The Tick (2017)


UPDATE: this review stands, but scroll to the bottom for my second-viewing reactions. 

I wanted to love the new live-action series The Tick, but as of this writing I only kind of like it.

I’ll lead with this: the 2001 series, starring Patrick Warburton, is my definitive Tick. The sheer Warburtonlessness of the 2017 series is a hurdle that could only have been cleared if Peter Serafinowicz (playing The Tick) was allowed to go full Warburton in his delivery of the lines.

Clearly, my standard is not a fair one for judging this particular series, most especially because the creator of the characters, Ben Edlund, is involved in this project and wrote the first two episodes. Also, it’s completely unfair to ask an actor to be more like an actor who wouldn’t or couldn’t take the part.

2017’s The Tick, now streaming free on Amazon Prime, does give us a satisfying amount of superhero action. I like this much more than the 2001 Tick’s “noises off” gags where we can only hear the fight. And the fights are funny! Well done!

My biggest “fair” gripe, then, is Arthur. We spend six episodes—the entire first season—on what is essentially his origin story. It begins with Arthur as a very sad, broken, PTSD-suffering shell of a young man. To my eye it aims at dark comedy, and ends up joylessly gritty. As first episodes go, it’s not really “best foot forward.” By episode three we begin to pull out of that humorless place, but that’s an episode and a half too late.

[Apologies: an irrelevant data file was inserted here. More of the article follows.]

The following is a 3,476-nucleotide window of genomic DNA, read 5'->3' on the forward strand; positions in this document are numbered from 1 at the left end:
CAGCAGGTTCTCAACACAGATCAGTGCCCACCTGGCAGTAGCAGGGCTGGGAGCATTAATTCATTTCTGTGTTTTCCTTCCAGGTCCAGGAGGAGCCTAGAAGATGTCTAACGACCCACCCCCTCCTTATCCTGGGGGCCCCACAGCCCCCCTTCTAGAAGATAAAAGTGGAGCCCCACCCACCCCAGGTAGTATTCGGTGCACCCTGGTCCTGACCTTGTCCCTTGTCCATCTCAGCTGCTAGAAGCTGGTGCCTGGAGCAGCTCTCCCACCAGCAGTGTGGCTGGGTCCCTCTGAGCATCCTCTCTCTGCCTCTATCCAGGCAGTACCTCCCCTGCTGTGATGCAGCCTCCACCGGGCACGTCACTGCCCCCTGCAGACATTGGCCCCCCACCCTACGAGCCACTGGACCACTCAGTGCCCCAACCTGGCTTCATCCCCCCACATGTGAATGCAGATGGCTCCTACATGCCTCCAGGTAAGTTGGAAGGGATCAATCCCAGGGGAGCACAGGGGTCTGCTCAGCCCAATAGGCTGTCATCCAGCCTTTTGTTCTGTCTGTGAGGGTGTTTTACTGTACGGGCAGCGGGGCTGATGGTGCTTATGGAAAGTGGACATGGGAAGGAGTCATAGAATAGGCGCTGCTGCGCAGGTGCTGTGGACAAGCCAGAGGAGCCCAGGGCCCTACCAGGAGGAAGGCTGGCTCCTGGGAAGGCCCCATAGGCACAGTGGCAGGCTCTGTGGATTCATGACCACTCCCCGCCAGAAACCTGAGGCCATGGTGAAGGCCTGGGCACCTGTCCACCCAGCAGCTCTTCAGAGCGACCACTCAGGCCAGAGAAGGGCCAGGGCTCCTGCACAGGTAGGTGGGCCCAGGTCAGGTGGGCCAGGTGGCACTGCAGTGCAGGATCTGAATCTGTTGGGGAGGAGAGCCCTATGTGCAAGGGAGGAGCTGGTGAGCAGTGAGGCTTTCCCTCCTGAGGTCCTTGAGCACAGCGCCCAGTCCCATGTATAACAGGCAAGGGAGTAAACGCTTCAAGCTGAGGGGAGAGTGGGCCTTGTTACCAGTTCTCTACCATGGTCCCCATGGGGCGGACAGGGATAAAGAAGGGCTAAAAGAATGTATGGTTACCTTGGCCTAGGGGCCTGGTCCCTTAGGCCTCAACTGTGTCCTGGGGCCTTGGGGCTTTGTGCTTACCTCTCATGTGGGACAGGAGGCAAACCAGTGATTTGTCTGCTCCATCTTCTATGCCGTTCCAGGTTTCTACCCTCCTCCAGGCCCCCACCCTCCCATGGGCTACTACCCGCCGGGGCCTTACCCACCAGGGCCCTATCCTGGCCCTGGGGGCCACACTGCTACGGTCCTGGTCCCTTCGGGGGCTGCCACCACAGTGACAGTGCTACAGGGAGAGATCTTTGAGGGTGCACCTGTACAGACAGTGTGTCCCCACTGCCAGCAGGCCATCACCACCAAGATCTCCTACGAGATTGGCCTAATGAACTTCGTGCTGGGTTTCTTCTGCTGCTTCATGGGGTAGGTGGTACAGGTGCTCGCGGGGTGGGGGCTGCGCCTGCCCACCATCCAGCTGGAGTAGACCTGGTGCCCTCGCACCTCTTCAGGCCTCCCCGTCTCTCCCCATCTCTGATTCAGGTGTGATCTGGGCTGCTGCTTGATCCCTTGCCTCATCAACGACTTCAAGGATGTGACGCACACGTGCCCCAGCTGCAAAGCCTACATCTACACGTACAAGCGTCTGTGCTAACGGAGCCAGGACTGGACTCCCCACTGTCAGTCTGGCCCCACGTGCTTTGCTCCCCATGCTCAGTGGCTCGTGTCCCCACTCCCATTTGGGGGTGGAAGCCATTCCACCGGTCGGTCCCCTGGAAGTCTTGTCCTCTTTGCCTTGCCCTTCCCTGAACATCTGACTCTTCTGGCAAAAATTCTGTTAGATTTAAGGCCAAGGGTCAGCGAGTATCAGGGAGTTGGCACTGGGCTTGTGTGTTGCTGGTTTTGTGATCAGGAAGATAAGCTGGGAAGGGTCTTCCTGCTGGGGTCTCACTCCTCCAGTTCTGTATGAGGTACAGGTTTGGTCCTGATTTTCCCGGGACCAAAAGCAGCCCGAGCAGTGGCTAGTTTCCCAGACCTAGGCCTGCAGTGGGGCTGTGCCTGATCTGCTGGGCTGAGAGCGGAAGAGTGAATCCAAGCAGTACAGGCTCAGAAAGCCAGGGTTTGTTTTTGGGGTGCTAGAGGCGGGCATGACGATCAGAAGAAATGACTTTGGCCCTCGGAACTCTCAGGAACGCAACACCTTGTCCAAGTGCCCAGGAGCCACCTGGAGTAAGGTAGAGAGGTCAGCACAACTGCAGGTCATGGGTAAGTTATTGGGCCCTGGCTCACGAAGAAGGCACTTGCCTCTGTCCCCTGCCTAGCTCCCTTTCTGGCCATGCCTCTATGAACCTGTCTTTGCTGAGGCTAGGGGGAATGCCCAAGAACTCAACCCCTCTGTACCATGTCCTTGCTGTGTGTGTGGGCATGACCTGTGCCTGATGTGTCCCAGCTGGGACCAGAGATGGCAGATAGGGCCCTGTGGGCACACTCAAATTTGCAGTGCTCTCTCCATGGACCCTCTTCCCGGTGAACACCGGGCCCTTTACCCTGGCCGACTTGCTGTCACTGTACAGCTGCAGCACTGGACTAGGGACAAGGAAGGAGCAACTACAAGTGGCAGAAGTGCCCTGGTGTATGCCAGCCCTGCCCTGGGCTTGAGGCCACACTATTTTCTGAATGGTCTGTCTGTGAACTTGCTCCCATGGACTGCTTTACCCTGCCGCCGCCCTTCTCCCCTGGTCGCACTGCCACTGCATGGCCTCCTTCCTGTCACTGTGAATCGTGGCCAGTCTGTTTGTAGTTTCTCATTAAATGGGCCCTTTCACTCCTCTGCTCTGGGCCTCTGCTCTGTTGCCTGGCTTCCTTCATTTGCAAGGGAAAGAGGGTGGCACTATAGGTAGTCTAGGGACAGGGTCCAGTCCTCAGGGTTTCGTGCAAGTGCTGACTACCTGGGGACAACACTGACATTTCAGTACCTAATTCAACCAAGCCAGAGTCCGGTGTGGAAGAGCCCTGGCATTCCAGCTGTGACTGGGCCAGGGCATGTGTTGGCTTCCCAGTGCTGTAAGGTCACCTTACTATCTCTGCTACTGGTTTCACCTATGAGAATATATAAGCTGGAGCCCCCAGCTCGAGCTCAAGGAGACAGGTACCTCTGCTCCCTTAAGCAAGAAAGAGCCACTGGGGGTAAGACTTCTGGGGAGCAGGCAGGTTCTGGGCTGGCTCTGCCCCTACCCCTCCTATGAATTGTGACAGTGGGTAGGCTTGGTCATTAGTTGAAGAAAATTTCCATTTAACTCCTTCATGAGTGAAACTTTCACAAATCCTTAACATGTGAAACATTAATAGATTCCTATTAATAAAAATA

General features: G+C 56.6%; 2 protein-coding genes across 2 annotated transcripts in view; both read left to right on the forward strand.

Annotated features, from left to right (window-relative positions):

(This is probably going to put me in a bad way with hard-core Tick fans, because the episodes I liked the least were the ones written by the man who created the characters to begin with.)

Episodes five and six pulled the whole shebang out of its slump, and I enjoyed them quite a bit. To me they feel like the true beginning of the series. They’re also the last two episodes of the currently available season, making them quite a bit less satisfying. The show stops just as it starts to get good.

Update: Second Viewing

So… I watched it a second time and it was *much* better. Arthur’s character arc became less miserable, The Tick’s characterization became fixed as the right one, and I no longer have any misgivings recommending it to people. Familiarity bleeds contempt? Dunno.